Election cases hinge on race
RALEIGH — In 1835, Alexis de Toqueville wrote, "In almost all the states where slavery has been abolished, voting rights have been granted to the Negro, but, if he comes forward to vote, he risks his life."
A hundred years after the French political writer toured the United States, slavery had long been abolished in all of the states, but in many, the reality for black voters had not changed.
In the decades since, race and election law in the United States have become intertwined in ways that are both understandable and vexing.
Since the 1980s, state law, federal law and court decisions have combined to create a world where race cannot be discounted, but also not overemphasized, when it comes to elections and election districts.
Today, courts in North Carolina and at the federal level are again examining exactly how race has been and should be considered in formulating election law and election districts.
At the state level, Democratic activists and civil rights groups are challenging new legislative districts drawn by Republicans, contending that the 2011 maps unconstitutionally packed black voters into gerrymandered districts to boost GOP election chances.
At the federal level, the U.S. Supreme Court is hearing a case brought by an Alabama county asking that a portion of the Voting Rights Act, which requires election changes in some states to receive approval by the U.S. Justice Department, be tossed out.
These cases come as both political parties use increasingly sophisticated map-making software, identifying voters by party and race down to the neighborhood level, to draw election district maps designed to enhance their chances of controlling stat legislatures and Congress.
In the process, state legislatures and Congress become more dominated by ideologues as contests in politically, if not racially, gerrymandered districts are decided in electoral primaries where moderate voices are drowned out.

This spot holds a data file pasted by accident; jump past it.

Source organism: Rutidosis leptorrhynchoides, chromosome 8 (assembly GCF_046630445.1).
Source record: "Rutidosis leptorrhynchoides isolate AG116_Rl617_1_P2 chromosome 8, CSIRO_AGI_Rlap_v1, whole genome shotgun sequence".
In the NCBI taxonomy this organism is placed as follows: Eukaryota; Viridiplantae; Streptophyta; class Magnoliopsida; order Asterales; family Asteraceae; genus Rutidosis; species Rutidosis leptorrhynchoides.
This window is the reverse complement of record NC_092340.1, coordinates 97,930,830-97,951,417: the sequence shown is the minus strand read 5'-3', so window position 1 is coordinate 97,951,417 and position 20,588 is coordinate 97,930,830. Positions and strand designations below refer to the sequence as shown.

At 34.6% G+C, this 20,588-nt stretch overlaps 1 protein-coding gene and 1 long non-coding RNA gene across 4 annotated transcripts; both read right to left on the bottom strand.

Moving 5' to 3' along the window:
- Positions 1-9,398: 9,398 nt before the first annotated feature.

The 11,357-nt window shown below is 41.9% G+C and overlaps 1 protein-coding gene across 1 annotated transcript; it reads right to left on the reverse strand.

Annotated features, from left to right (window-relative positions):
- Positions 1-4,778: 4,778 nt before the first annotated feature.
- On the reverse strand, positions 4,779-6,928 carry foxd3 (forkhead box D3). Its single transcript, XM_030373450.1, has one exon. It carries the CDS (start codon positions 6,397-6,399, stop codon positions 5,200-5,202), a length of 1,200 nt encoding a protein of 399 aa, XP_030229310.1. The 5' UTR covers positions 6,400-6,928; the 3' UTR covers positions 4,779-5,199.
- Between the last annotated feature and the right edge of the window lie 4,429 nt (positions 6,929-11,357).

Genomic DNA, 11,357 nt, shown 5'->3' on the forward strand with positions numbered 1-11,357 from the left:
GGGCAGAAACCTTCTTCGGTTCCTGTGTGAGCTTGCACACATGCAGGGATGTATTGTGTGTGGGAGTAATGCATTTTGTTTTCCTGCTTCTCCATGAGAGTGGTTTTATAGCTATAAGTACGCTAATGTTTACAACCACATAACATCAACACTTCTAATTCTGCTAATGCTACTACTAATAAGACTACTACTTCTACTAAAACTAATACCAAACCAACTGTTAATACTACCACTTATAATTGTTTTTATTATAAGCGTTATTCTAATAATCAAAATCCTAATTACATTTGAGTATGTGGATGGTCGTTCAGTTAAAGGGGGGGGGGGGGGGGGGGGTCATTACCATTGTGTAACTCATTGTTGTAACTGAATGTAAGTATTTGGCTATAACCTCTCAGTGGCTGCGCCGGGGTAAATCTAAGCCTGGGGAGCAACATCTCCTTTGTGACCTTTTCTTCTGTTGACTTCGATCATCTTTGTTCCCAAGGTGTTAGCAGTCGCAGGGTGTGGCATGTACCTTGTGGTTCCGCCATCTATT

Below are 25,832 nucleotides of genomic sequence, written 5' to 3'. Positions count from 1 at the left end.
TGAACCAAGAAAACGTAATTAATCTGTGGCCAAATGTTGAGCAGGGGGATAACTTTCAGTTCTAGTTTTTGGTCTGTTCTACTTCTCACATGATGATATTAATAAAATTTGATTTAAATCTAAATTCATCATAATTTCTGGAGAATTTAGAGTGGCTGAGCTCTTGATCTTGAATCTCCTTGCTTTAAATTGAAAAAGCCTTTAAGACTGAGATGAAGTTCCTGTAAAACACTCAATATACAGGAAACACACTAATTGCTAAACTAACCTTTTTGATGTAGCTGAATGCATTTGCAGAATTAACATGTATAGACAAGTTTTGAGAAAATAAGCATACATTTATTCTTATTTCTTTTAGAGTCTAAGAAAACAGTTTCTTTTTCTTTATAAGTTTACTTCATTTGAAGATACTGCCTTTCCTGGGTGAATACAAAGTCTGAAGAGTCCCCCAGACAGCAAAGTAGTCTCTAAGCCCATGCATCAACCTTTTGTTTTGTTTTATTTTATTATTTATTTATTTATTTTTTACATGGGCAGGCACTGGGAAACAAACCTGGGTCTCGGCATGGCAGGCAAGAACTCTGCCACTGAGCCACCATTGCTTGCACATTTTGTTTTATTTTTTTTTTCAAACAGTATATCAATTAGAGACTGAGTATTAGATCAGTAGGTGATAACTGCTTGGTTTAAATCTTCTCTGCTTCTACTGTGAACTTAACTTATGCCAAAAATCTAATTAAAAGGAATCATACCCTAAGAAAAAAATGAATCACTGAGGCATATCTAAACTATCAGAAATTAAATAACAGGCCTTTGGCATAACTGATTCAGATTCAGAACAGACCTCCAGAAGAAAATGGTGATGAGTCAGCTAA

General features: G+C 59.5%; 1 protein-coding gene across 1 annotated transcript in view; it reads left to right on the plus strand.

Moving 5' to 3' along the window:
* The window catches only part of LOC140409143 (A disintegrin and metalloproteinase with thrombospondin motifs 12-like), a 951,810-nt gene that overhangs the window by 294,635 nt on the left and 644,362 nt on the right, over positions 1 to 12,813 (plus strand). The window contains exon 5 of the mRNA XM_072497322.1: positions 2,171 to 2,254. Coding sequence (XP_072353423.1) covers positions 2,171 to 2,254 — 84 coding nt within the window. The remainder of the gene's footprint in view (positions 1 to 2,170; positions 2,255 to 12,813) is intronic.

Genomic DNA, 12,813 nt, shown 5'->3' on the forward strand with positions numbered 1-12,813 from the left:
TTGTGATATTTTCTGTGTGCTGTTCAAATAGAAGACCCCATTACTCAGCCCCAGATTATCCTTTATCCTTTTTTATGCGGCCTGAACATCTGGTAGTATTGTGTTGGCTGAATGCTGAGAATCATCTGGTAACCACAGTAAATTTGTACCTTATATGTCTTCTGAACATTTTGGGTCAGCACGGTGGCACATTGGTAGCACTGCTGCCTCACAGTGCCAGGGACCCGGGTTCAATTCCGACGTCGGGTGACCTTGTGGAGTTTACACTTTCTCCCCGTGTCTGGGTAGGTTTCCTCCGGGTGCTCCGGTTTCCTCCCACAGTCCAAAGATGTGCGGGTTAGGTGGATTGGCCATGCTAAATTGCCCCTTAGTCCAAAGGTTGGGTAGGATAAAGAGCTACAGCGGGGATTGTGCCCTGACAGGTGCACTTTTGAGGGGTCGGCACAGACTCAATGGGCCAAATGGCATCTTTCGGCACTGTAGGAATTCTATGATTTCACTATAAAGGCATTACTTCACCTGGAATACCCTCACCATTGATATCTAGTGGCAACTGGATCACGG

It is unlikely that either the federal or state courts will take that reality into account as they consider the respective cases.
Rather, the cases will hinge on race, whether minority voting strength will be harmed without federal review, and whether the creation of legislative districts with larger minority populations dilute minority voting strength in others and violate rules for district compactness.
In the North Carolina case, the GOP mapmakers argue that a U.S. Supreme Court ruling affecting New Hanover and Pender counties gave them the green light to create more minority districts with larger minority-voting populations.
The argument, interestingly enough, stems from a case in which the justices ruled that a minority state House district was not required in the two counties because the area did not contain enough minority voters to make up a majority-minority district.
That ruling and the current state case beg an obvious question: What is an area? Is it whatever legislative mapmakers say it is, even if it looks like bug splatter on a windshield?
And so, the system conspires to both protect racial minorities and their voting rights, while race is simultaneously used as a bludgeon by political parties looking for advantage.